Lisa's week: Through the tunnel
This week sees me going home to Birmingham for a few days to catch up with friends and family and I’m driving over through the tunnel. So many people ask me about using Eurotunnel and what it’s like to drive on the “wrong” side of the road - although for us of course, it’s the “right” side – that I’m going to talk about the tunnel today and the driving next week!
First of all, it takes me about 4 hours to get to the Eurotunnel Calais terminal but the time goes quickly as you drive through Germany, The Netherlands, Belgium and France. Although going through the tunnel is a more expensive way of crossing the English Channel, the ease and speed of it wins me over every time.
When you arrive at the terminal, you have to check in. You are booked onto a particular timed “crossing” and if you’re early, you might be offered an earlier train, which can be a great time saver. There isn’t much to do at the terminal building itself – of course there’s the obligatory Starbucks, the toilets, the Duty Free shop, a newsagent and somewhere to eat but not a lot else so I tend to get the first train I’ve been offered.
However, I’m getting ahead of myself. After you’ve checked in you have to go through passport control. And this is where the international border is a little different than usual. First you leave the Schengen area by going through French passport control and then comes the British control just a few metres later. By going through the Eurotunnel, you are actually on British land while you are still on the continent. This always makes me smile a little. No one knows if this “border” will change when Brexit happens but for the time being, it makes my arrival “home” just a little quicker!
Once passports have been checked for entry to the UK, you must go through security and some cars will be searched or checked in more detail. Controls have become stricter over the years but it still doesn’t seem to take as much time as the checks at an airport these days!
Your allocated time will be called, much like for boarding at the airport and you drive to the trains. Regular car trains are double-decker and you drive along the inside of the train until you are told to stop. The sides of the car train are closed so the train is a little like a tube with safety doors every four or five cars. You sit inside your car for the duration of the crossing although you can get out and stand at the side if you like. But there’s nothing inside the train except for the cars and a few toilets. Yes, there are lights on inside the train and small windows but once you are inside the tunnel itself, there’s nothing to see except for a light whizzing past the window every now and then.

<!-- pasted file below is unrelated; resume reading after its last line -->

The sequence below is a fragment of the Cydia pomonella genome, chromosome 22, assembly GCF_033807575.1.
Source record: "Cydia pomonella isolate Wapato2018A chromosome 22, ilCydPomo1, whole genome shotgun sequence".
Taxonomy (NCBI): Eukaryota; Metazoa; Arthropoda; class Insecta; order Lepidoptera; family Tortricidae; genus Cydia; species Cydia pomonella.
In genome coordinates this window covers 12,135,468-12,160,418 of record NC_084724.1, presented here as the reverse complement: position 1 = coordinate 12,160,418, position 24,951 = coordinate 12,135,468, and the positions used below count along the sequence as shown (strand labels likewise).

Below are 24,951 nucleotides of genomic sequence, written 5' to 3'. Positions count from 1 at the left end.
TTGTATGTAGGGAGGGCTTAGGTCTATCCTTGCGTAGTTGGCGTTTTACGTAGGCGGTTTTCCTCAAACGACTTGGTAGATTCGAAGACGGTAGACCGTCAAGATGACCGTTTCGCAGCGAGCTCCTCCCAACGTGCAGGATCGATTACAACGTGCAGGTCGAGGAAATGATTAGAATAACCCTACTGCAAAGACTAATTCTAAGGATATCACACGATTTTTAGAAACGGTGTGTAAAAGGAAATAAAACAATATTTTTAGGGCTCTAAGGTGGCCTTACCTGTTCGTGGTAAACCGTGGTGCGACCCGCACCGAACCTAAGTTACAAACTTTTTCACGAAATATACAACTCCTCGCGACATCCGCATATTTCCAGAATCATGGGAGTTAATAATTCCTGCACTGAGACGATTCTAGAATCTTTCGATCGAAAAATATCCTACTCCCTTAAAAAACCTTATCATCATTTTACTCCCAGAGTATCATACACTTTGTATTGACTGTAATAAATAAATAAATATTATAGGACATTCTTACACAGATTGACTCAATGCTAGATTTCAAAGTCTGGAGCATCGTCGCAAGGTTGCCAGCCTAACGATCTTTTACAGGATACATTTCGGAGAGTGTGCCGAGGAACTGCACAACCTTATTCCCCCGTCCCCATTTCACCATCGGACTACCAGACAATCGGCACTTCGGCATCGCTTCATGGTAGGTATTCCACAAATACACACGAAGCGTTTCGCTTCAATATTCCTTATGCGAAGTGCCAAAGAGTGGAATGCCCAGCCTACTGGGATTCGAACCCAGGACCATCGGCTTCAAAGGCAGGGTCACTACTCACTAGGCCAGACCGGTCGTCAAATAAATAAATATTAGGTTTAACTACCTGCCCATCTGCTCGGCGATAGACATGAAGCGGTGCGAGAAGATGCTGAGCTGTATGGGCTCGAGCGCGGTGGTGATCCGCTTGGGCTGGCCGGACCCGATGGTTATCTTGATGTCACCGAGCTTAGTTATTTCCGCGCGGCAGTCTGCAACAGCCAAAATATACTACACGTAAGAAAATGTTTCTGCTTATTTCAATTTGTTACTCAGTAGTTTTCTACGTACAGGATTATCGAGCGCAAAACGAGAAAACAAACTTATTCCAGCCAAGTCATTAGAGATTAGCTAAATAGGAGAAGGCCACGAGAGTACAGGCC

The time in the tunnel is about 35 minutes which is just about time for me to have a coffee and a sandwich, get out to stretch my legs and change the settings on my navi (UK: satnav) to English and miles. People tell me that they would be nervous being under the sea but you don’t really notice it except for the lack of view through the window. You don’t feel the train going down or uphill and the time inside the tunnel itself is so short that I’m often surprised to see daylight through the windows again.
Once there, unloading only takes a few minutes and you are almost directly on the motorway and heading north. At this stage driving on the “other side of the road” is no problem at all as you are naturally guided by the lane onto the left hand side of the motorway itself. But more of that next week!
For a great infographic about the tunnel and its construction, check out the Eurotunnel website here. https://www.eurotunnel.com/build/.
What is Lisa's week?
"We’ve (hopefully) been entertaining you so far with the meaning and background of a weekly English idiom and now we’ve decided to expand that a little to give me the chance to share some details that come my way in my daily life as a Business English teacher. I hope to find weekly tidbits of information and experience to tell you about such as British traditions that I (or we) celebrate, or typical mistakes made when speaking English, or even some of the funny things I come across in my daily life. We hope that you’ll enjoy the insight into the life of a Brit in Germany!"
Episode 1: The Queen's 90th birthday
Episode 2: What did you do last Sunday?
Episode 3: What's the best way to answer?
Episode 4: The sound of London
Episode 5: Not just a last resort
Episode 6: Quick tip of the week: advice vs. advise
Episode 7: Title talk
Episode 8: The Union Jack
Episode 9: Why Thursday?
Episode 10: Quick tip of the week - Are you watching or just looking?
Episode 11: Life, Liberty and the Pursuit of Happiness
Episode 12: Don't forget to take you handy to the public viewing!
Episode 13: Up in the Highlands
Episode 14: Quick tip of the week - "Popular" false friends
Episode 15: Pie in the sky